The labor crisis
Less than a year into the pandemic, the healthcare industry had lost nearly a third of its workers (18% quit, another 12% were laid off). A further 20% had thought about leaving and nearly all said they were affected by staff shortages. This was devastating to an industry that was already struggling to keep positions filled (Prior to COVID-19, the number of doctors required to meet health care needs in the US was short by 20,000).
Now, while it is hoped that the worst of the public health crisis is behind us, a dearth of medical professionals continues to be a serious problem expected to get worse. An aging population puts a double strain on healthcare providers. First, because older generations require more healthcare than young ones. Second, the upper tier of most experienced practitioners are preparing to retire. Nearly half of all registered nurses are over 50 years old. Three years from now, one in five physicians will be 65 years old or older.
A faster drill will not compensate for dental staff shortages. But how about a device that cuts down on unnecessary visits? Seeing one’s dentist every six month is a rule of thumb. Some people may need to come in less frequently while a handful would benefit from an earlier check-up. So, what if you produced a device that scheduled appointments for patients when, and only when, necessary?
What would this look like? For dentists, it might be a take-home device that fits into a patient’s mouth and takes images of the wearer’s teeth and gums. These images would automatically transmit (via phone app) to the dentist. If all looks well, the dentist may suggest an appointment a few more months down the road. If the patient does need to keep their six-month appointment, they sit down to a dentist who already knows – based on the received images – what must be done.
Such devices effectively create time, giving dentists extra days or weeks which can be spent seeing more patients. Similar wearable devices could be used by physiotherapy teams to ensure patients are doing their exercises correctly or to monitor recovery of a post-op patient.
All hands on tech
The technologies that drive innovative, time-saving devices are here and becoming smarter by the day. Automated programs are cutting down on administrative busywork. Their effectiveness is measured by how much the cut down on manual input. Updating a patient’s records with a scan and two keyboard clicks rather than typing into forms saves hours in a weeks, days in a month.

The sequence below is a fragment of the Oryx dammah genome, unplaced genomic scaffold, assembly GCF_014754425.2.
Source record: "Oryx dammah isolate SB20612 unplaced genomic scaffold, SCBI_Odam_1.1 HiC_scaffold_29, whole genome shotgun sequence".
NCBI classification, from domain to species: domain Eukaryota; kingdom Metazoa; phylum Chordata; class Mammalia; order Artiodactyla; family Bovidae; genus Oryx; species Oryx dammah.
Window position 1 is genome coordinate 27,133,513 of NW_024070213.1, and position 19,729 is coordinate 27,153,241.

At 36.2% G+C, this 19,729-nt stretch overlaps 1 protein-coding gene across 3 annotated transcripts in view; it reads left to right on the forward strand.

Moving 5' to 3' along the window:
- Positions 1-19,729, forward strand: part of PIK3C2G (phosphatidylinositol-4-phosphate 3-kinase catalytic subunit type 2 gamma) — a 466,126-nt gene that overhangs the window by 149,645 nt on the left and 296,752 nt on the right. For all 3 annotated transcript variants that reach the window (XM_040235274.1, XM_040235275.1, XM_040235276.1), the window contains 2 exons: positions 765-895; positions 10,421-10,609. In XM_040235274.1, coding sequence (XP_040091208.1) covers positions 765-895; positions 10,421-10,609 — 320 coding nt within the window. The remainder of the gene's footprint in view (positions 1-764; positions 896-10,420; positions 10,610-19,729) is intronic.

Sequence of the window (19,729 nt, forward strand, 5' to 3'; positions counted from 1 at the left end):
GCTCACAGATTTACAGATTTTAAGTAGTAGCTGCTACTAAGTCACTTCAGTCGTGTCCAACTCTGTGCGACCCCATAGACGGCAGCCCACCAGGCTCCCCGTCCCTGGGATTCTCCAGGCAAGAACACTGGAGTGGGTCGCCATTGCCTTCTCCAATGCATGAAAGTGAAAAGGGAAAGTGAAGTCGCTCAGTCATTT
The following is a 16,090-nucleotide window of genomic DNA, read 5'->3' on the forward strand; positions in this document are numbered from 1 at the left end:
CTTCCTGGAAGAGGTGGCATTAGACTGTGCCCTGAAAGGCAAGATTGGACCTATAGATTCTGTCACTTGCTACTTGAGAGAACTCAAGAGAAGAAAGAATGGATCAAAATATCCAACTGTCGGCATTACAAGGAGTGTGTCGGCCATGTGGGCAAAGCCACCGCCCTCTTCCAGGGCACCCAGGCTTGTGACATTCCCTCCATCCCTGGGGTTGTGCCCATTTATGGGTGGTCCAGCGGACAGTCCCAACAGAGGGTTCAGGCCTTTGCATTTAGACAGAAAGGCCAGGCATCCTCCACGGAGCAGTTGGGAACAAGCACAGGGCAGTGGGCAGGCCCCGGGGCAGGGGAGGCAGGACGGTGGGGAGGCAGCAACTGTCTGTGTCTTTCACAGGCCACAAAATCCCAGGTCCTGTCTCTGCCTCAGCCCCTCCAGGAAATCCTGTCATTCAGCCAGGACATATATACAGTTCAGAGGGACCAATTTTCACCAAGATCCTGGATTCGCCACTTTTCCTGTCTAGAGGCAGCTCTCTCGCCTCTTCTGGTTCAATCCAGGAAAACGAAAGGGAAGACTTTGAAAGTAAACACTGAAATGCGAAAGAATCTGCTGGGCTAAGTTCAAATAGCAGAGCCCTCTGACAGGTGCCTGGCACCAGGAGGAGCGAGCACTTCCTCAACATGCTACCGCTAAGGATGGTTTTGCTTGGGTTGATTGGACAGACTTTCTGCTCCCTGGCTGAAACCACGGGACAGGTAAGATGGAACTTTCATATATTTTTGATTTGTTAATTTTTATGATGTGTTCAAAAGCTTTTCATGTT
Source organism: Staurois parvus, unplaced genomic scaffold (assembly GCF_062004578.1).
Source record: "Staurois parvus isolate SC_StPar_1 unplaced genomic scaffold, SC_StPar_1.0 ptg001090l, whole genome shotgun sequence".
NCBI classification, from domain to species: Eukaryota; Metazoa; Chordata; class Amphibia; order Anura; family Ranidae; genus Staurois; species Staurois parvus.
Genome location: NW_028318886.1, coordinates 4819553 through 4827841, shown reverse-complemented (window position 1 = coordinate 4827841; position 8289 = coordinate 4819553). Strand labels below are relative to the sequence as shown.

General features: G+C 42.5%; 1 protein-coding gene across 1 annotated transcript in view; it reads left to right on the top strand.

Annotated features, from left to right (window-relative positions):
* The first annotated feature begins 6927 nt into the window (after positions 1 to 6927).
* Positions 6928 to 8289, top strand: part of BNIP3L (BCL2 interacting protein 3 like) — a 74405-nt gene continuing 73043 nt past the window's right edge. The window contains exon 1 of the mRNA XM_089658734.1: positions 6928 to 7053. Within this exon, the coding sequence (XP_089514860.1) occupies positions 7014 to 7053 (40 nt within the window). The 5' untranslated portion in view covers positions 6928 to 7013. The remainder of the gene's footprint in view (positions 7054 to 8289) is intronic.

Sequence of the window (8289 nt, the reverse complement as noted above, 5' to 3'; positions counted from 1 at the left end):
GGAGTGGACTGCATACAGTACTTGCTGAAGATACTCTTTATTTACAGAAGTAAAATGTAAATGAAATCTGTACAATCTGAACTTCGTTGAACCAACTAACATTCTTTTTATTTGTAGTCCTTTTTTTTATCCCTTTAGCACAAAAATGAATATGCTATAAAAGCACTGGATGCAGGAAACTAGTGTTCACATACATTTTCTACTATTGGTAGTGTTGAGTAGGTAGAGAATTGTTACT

Wearable devices monitor patient health – round the clock if necessary – alerting the patient, nurse or emergency services when intervention is required. Cloud-based programs keep patient data secure while accessible on any connected device. Artificial intelligence (AI) learns to understand what specific patients need at any given time and acts accordingly. Light therapy boxes help prevent illnesses that result from sleeplessness and fatigue.
In the face of growing labor shortages, medical devices that ‘triage’ patients based on urgency keep healthy people out of waiting rooms (and people healthier so they don’t need to come in) and bump serious cases to the front of the line.
A medical manufacturer’s hypocritic oath
Not all improvements rely on cutting edge technology. “First, do no harm” – a familiar (though loose) translation of a 2000-year-old ethical mandate – applies to medical devices as well as physicians. The last thing overwhelmed practitioners need are devices that slow them down.
You can do better by doing an efficiency check on each device:
How many steps does it take before your device can begin to do its job?
How easy or difficult is it to remove the device from its packaging?
Does it need to be assembled before use?
If so, how easy are the steps or how clear the instructions?
If it’s an internet of medical things device, do you have to download apps or other software to phones or computers?
Does it need to be charged before it can be used?
If so, for how many hours?
Once it is ready to use, how easy is it to operate?
Have you designed an ergonomic device making it comfortable to hold or wear?
Is it operationally intuitive or does the user need detailed instructions before using it?
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About Providence Enterprise
Providence Enterprise is a Hong Kong contract manufacturer with manufacturing in China, Vietnam, and Mexico. We specialize in electronics, electro-mechanical assemblies, and high-volume disposables. We are FDA registered and ISO 13485, ISO 14971, ISO 14001, ISO 27001, IATF 16949, and ISO 45001 certified. Our capabilities include fabricating tooling for silicone rubber and injection molded plastics, clean room injection molding, electronics, clean room assembly, and sterilization.